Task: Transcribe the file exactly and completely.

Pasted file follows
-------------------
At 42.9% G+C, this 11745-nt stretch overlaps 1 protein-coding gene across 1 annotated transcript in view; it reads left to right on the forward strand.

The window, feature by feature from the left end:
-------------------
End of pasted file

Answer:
At 42.9% G+C, this 11745-nt stretch overlaps 1 protein-coding gene across 1 annotated transcript in view; it reads left to right on the forward strand.

The window, feature by feature from the left end: